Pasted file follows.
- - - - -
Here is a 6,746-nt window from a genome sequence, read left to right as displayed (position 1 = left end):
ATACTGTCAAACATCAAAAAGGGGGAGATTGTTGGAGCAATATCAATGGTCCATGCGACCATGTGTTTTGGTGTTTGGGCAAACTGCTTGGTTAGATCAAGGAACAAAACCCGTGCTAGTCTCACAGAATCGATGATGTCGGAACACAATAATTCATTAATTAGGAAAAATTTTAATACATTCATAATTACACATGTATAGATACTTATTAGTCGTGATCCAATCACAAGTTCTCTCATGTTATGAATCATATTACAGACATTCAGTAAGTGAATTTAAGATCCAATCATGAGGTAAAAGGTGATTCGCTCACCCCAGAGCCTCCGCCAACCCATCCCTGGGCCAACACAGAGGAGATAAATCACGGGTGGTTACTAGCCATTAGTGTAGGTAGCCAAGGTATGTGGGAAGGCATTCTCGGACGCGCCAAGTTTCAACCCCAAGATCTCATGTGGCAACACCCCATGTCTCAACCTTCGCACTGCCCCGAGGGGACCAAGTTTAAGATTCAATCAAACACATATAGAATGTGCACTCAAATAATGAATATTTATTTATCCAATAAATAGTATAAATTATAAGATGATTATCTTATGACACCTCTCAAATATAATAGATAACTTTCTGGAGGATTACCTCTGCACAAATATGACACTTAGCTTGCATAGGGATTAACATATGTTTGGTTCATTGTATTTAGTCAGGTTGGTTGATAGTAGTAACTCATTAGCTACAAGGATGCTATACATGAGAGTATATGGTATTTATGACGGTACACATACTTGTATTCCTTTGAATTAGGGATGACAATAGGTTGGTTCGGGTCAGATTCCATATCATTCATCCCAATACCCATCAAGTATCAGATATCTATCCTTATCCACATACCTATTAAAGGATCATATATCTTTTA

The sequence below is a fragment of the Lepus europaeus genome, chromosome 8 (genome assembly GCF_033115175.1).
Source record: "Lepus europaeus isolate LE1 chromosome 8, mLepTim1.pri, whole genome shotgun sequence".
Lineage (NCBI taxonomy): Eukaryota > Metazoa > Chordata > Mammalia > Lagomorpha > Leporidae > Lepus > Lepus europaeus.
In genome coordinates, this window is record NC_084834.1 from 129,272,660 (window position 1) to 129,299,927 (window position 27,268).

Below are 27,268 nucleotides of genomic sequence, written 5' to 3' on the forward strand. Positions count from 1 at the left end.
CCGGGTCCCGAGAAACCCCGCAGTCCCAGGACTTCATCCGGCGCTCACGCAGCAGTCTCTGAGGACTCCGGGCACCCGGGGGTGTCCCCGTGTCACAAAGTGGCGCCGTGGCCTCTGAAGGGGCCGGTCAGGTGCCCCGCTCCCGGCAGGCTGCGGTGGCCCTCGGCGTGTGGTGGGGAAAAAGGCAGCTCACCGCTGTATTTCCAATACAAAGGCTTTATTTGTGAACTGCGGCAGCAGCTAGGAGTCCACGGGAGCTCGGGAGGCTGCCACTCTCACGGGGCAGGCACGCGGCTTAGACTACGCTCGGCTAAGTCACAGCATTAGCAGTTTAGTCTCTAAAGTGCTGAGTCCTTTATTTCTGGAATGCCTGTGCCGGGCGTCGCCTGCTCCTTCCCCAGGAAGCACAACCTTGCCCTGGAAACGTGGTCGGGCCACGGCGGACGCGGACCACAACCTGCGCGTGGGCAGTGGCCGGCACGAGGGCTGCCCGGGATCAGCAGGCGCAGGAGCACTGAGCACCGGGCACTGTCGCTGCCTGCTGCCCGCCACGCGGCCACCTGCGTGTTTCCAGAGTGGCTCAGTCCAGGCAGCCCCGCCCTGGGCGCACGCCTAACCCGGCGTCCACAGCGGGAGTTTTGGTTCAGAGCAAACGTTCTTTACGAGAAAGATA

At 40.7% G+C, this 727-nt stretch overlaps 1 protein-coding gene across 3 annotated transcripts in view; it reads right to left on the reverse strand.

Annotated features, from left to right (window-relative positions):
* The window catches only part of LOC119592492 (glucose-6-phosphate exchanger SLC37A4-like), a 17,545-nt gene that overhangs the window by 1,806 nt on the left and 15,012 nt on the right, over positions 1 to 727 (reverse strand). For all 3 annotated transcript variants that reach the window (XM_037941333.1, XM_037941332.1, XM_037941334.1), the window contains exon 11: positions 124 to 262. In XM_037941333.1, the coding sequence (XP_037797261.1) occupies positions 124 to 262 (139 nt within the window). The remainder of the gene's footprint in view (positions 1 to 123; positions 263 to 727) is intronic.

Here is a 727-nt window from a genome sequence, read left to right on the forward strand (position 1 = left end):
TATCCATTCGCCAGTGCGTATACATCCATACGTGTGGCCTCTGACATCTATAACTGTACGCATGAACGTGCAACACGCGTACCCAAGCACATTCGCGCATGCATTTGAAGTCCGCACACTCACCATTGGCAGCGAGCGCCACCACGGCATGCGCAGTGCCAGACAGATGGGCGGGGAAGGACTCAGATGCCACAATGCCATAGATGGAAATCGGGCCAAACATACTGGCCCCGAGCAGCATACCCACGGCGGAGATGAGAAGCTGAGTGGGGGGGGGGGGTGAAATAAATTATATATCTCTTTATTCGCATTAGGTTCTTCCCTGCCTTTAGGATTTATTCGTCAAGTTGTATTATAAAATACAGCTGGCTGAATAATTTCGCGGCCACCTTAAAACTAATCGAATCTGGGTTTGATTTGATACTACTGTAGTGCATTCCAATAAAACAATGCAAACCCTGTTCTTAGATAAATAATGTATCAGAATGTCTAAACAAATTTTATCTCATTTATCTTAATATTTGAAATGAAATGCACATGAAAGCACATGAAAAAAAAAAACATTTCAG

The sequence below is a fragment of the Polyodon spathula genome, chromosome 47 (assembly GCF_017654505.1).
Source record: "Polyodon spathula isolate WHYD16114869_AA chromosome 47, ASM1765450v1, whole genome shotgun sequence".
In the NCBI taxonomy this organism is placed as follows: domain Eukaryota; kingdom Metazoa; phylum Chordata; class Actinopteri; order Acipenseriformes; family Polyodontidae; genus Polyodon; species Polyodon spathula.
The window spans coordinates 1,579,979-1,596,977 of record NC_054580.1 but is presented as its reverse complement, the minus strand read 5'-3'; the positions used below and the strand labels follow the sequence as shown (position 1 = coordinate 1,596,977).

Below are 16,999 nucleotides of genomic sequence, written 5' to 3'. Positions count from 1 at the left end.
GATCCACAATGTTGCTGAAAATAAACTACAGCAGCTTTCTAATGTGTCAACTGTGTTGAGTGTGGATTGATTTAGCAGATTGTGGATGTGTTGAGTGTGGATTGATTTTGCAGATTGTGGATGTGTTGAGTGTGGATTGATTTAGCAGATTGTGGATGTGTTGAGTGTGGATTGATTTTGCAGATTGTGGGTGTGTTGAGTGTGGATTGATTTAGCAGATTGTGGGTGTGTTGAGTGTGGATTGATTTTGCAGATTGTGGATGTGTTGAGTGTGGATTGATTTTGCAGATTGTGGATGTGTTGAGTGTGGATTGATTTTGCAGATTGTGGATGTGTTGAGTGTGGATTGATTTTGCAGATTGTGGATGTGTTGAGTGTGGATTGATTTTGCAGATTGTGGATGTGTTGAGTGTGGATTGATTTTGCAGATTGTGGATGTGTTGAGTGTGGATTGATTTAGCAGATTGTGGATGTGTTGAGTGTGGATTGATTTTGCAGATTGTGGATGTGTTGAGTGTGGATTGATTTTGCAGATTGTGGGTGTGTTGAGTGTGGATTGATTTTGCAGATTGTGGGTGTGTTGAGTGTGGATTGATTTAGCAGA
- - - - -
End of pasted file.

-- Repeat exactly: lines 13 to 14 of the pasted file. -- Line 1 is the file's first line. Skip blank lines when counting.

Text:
TATCCATTCGCCAGTGCGTATACATCCATACGTGTGGCCTCTGACATCTATAACTGTACGCATGAACGTGCAACACGCGTACCCAAGCACATTCGCGCATGCATTTGAAGTCCGCACACTCACCATTGGCAGCGAGCGCCACCACGGCATGCGCAGTGCCAGACAGATGGGCGGGGAAGGACTCAGATGCCACAATGCCATAGATGGAAATCGGGCCAAACATACTGGCCCCGAGCAGCATACCCACGGCGGAGATGAGAAGCTGAGTGGGGGGGGGGGGTGAAATAAATTATATATCTCTTTATTCGCATTAGGTTCTTCCCTGCCTTTAGGATTTATTCGTCAAGTTGTATTATAAAATACAGCTGGCTGAATAATTTCGCGGCCACCTTAAAACTAATCGAATCTGGGTTTGATTTGATACTACTGTAGTGCATTCCAATAAAACAATGCAAACCCTGTTCTTAGATAAATAATGTATCAGAATGTCTAAACAAATTTTATCTCATTTATCTTAATATTTGAAATGAAATGCACATGAAAGCACATGAAAAAAAAAAACATTTCAG

The sequence below is a fragment of the Polyodon spathula genome, chromosome 47 (assembly GCF_017654505.1).